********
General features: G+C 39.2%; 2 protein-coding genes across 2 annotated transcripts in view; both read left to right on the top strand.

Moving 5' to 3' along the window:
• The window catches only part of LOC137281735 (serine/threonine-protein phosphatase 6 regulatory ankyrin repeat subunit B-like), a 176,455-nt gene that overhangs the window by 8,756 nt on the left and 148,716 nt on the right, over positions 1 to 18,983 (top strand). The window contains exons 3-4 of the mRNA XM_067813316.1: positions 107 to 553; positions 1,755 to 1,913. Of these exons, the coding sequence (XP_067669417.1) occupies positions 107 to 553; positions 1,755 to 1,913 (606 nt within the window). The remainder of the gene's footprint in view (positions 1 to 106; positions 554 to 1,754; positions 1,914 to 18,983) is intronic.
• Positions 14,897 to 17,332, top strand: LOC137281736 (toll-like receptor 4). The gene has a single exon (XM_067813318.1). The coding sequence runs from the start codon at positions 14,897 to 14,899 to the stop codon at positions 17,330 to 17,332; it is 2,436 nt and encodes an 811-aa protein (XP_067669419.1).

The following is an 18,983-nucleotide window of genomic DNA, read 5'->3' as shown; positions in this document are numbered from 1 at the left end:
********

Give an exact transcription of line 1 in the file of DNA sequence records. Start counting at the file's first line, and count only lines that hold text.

General features: G+C 39.2%; 2 protein-coding genes across 2 annotated transcripts in view; both read left to right on the top strand.